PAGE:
sysctl -w kernel.pid_max=4194303

    If increasing the maximum thread count resolves the issue, you can make it permanent by including a kernel.pid_max setting in a file under /etc/sysctl.d or within the master /etc/sysctl.conf file. For example:

    kernel.pid_max = 4194303
  • Check ``nf_conntrack``: This connection tracking and limiting system is the bane of many production Ceph clusters, and can be insidious in that everything is fine at first. As cluster topology and client workload grow, mysterious and intermittent connection failures and performance glitches manifest, becoming worse over time and at certain times of day. Check syslog history for table fillage events. You can mitigate this bother by raising nf_conntrack_max to a much higher value via sysctl. Be sure to raise nf_conntrack_buckets accordingly to nf_conntrack_max / 4, which may require action outside of sysctl e.g. "echo 131072 > /sys/module/nf_conntrack/parameters/hashsize More interdictive but fussier is to blacklist the associated kernel modules to disable processing altogether. This is fragile in that the modules vary among kernel versions, as does the order in which they must be listed. Even when blacklisted there are situations in which iptables or docker may activate connection tracking anyway, so a “set and forget” strategy for the tunables is advised. On modern systems this will not consume appreciable resources.

  • Kernel Version: Identify the kernel version and distribution you are using. Ceph uses some third party tools by default, which may be buggy or may conflict with certain distributions and/or kernel versions (e.g., Google gperftools and TCMalloc). Check the OS recommendations and the release notes for each Ceph version to ensure you have addressed any issues related to your kernel.

  • Segment Fault: If there is a segment fault, increase log levels and start the problematic daemon(s) again. If segment faults recur, search the Ceph bug tracker https://tracker.ceph/com/projects/ceph and the dev and ceph-users mailing list archives If this is truly a new and unique failure, post to the dev email list and provide the specific Ceph release being run, ceph.conf (with secrets XXX’d out), your monitor status output and excerpts from your log file(s).

An OSD Failed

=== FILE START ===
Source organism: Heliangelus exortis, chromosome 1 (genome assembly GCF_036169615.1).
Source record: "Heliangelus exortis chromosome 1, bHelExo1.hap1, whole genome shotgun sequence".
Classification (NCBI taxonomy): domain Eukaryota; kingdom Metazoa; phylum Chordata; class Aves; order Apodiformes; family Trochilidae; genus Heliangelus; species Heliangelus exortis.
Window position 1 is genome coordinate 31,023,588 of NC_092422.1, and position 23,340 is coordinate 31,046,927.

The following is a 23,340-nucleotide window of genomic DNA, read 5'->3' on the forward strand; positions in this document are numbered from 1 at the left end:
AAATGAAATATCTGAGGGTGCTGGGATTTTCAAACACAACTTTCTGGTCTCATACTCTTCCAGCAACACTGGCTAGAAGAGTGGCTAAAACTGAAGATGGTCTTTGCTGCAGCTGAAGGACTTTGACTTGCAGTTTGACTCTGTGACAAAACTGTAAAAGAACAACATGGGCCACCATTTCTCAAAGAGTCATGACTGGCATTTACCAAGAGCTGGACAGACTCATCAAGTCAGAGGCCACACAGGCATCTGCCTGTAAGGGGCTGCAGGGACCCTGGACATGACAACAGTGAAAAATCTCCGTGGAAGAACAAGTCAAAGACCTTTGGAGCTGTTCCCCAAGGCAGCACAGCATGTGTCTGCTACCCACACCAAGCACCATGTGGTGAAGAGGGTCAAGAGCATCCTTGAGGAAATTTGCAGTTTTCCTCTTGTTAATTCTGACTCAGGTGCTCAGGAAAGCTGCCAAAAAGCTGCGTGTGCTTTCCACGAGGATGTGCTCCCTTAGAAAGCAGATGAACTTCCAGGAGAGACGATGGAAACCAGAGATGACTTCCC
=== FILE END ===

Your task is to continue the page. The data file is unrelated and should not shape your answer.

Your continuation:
When a ceph-osd process dies, surviving ceph-osd daemons will report to the mons that it appears down, which will in turn surface the new status via the ceph health command:

ceph health
HEALTH_WARN 1/3 in osds are down

Specifically, you will get a warning whenever there are OSDs marked in and down. You can identify which are down with:

ceph health detail
HEALTH_WARN 1/3 in osds are down
osd.0 is down since epoch 23, last address


ceph osd tree down

If there is a drive failure or other fault preventing ceph-osd from functioning or restarting, an error message should be present in its log file under /var/log/ceph.

If the daemon stopped because of a heartbeat failure or suicide timeout, the underlying drive or filesystem may be unresponsive. Check dmesg and syslog output for drive or other kernel errors. You may need to specify something like dmesg -T to get timestamps, otherwise it’s easy to mistake old errors for new.

If the problem is a software error (failed assertion or other unexpected error), search the archives and tracker as above, and report it to the ceph-devel email list if there’s no clear fix or existing bug.

No Free Drive Space

Ceph prevents you from writing to a full OSD so that you don’t lose data. In an operational cluster, you should receive a warning when your cluster’s OSDs and pools approach the full ratio. The mon osd full ratio defaults to 0.95, or 95% of capacity before it stops clients from writing data. The mon osd backfillfull ratio defaults to 0.90, or 90 % of capacity above which backfills will not start. The OSD nearfull ratio defaults to 0.85, or 85% of capacity when it generates a health warning.

Note that individual OSDs within a cluster will vary in how much data Ceph allocates to them. This utilization can be displayed for each OSD with

ceph osd df

Overall cluster / pool fullness can be checked with

ceph df

Pay close attention to the most full OSDs, not the percentage of raw space used as reported by ceph df. It only takes one outlier OSD filling up to fail writes to its pool. The space available to each pool as reported by ceph df considers the ratio settings relative to the most full OSD that is part of a given pool. The distribution can be flattened by progressively moving data from overfull or to underfull OSDs using the reweight-by-utilization command. With Ceph releases beginning with later revisions of Luminous one can also exploit the ceph-mgr balancer module to perform this task automatically and rather effectively.